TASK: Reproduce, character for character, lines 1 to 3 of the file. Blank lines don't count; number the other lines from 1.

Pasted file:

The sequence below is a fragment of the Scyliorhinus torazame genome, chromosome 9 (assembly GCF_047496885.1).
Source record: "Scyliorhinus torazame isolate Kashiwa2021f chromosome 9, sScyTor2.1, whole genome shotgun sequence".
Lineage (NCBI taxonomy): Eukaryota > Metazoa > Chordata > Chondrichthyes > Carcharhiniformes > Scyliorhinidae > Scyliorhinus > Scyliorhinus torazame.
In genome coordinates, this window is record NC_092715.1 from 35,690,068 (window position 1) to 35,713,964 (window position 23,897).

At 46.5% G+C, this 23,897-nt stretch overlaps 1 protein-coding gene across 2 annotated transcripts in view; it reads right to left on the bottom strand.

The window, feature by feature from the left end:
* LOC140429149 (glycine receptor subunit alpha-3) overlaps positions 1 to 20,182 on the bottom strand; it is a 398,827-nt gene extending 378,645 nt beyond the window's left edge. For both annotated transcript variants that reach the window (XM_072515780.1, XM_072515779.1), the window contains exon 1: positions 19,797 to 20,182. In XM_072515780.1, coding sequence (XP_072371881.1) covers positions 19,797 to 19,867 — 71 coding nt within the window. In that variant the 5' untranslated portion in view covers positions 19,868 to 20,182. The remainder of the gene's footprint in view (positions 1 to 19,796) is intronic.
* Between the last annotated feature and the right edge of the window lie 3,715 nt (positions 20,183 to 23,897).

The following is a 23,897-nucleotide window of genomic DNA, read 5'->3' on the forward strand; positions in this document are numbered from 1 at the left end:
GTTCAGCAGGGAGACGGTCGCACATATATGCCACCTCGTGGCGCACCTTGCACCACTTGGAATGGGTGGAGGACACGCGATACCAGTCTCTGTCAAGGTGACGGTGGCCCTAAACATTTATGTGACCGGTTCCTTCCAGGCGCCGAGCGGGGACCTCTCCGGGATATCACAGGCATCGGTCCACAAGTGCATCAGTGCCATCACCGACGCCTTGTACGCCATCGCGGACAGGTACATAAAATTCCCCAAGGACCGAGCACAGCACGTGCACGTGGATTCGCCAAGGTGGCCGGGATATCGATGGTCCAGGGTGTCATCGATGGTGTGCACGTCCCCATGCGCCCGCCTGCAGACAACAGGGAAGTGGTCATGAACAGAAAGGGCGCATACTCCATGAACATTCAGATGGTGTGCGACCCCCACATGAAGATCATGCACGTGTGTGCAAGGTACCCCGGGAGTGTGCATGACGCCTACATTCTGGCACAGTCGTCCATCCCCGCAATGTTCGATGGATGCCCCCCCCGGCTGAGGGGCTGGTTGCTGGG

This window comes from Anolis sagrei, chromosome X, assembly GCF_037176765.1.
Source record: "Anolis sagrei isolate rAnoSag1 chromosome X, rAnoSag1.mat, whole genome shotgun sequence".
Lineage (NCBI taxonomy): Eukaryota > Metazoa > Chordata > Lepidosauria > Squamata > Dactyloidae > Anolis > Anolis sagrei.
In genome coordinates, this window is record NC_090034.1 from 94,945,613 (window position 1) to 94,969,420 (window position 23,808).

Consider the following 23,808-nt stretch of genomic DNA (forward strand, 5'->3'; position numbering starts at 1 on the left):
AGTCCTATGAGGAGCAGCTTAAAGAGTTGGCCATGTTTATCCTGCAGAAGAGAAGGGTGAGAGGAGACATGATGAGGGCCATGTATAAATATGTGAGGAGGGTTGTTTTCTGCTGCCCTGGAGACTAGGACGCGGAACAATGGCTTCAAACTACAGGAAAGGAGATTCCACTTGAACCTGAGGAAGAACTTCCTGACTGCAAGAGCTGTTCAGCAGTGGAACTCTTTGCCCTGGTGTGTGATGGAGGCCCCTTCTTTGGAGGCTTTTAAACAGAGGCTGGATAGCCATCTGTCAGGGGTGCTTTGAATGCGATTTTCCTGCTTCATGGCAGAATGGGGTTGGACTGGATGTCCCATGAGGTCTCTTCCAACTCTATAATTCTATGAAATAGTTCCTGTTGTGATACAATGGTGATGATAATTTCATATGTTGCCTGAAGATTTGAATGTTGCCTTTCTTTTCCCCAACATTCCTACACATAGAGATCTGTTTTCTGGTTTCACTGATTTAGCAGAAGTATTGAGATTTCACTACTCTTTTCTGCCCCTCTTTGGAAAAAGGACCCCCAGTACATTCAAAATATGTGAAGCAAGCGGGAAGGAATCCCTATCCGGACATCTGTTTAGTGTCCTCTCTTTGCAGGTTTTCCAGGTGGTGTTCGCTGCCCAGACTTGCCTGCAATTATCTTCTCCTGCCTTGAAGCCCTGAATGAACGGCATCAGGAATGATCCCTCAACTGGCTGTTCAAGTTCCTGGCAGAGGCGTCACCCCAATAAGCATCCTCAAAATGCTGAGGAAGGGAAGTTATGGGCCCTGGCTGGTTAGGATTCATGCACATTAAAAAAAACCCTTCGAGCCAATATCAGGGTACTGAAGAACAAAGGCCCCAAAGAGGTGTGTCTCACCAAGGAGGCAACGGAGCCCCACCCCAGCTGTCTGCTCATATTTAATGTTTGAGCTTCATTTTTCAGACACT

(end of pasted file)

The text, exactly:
The sequence below is a fragment of the Scyliorhinus torazame genome, chromosome 9 (assembly GCF_047496885.1).
Source record: "Scyliorhinus torazame isolate Kashiwa2021f chromosome 9, sScyTor2.1, whole genome shotgun sequence".
Lineage (NCBI taxonomy): Eukaryota > Metazoa > Chordata > Chondrichthyes > Carcharhiniformes > Scyliorhinidae > Scyliorhinus > Scyliorhinus torazame.